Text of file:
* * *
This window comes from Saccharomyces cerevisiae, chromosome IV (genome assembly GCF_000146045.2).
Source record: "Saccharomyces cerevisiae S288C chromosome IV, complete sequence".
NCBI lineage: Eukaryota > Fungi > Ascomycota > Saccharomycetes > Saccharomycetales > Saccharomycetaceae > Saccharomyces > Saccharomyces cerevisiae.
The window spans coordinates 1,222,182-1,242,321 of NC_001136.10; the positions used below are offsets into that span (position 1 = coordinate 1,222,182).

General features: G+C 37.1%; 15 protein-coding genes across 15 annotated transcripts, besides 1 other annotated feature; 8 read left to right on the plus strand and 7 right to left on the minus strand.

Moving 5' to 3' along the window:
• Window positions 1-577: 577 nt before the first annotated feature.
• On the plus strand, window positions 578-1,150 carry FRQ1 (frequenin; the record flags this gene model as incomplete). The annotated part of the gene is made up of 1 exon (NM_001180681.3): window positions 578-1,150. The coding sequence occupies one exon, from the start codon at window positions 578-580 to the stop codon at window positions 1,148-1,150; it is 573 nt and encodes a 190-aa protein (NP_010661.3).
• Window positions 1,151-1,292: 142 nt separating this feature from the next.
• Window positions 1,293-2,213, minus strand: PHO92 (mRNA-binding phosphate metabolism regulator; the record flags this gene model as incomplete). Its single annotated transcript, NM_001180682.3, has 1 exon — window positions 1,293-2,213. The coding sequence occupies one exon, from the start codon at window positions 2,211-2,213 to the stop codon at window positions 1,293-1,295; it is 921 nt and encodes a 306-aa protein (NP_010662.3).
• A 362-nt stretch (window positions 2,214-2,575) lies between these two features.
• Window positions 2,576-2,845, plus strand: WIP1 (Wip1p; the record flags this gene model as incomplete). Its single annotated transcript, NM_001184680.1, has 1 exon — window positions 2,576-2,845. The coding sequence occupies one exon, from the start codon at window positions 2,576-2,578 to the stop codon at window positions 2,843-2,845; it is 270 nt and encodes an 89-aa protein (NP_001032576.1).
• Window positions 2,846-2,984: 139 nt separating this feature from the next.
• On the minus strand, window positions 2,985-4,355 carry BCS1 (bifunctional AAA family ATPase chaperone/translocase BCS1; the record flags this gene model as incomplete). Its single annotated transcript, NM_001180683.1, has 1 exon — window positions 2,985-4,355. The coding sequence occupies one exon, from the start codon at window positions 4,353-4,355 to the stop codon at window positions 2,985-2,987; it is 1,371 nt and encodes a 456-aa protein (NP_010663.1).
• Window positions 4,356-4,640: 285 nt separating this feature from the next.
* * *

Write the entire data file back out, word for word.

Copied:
This window comes from Saccharomyces cerevisiae, chromosome IV (genome assembly GCF_000146045.2).
Source record: "Saccharomyces cerevisiae S288C chromosome IV, complete sequence".
NCBI lineage: Eukaryota > Fungi > Ascomycota > Saccharomycetes > Saccharomycetales > Saccharomycetaceae > Saccharomyces > Saccharomyces cerevisiae.
The window spans coordinates 1,222,182-1,242,321 of NC_001136.10; the positions used below are offsets into that span (position 1 = coordinate 1,222,182).

General features: G+C 37.1%; 15 protein-coding genes across 15 annotated transcripts, besides 1 other annotated feature; 8 read left to right on the plus strand and 7 right to left on the minus strand.

Moving 5' to 3' along the window:
• Window positions 1-577: 577 nt before the first annotated feature.
• On the plus strand, window positions 578-1,150 carry FRQ1 (frequenin; the record flags this gene model as incomplete). The annotated part of the gene is made up of 1 exon (NM_001180681.3): window positions 578-1,150. The coding sequence occupies one exon, from the start codon at window positions 578-580 to the stop codon at window positions 1,148-1,150; it is 573 nt and encodes a 190-aa protein (NP_010661.3).
• Window positions 1,151-1,292: 142 nt separating this feature from the next.
• Window positions 1,293-2,213, minus strand: PHO92 (mRNA-binding phosphate metabolism regulator; the record flags this gene model as incomplete). Its single annotated transcript, NM_001180682.3, has 1 exon — window positions 1,293-2,213. The coding sequence occupies one exon, from the start codon at window positions 2,211-2,213 to the stop codon at window positions 1,293-1,295; it is 921 nt and encodes a 306-aa protein (NP_010662.3).
• A 362-nt stretch (window positions 2,214-2,575) lies between these two features.
• Window positions 2,576-2,845, plus strand: WIP1 (Wip1p; the record flags this gene model as incomplete). Its single annotated transcript, NM_001184680.1, has 1 exon — window positions 2,576-2,845. The coding sequence occupies one exon, from the start codon at window positions 2,576-2,578 to the stop codon at window positions 2,843-2,845; it is 270 nt and encodes an 89-aa protein (NP_001032576.1).
• Window positions 2,846-2,984: 139 nt separating this feature from the next.
• On the minus strand, window positions 2,985-4,355 carry BCS1 (bifunctional AAA family ATPase chaperone/translocase BCS1; the record flags this gene model as incomplete). Its single annotated transcript, NM_001180683.1, has 1 exon — window positions 2,985-4,355. The coding sequence occupies one exon, from the start codon at window positions 4,353-4,355 to the stop codon at window positions 2,985-2,987; it is 1,371 nt and encodes a 456-aa protein (NP_010663.1).
• Window positions 4,356-4,640: 285 nt separating this feature from the next.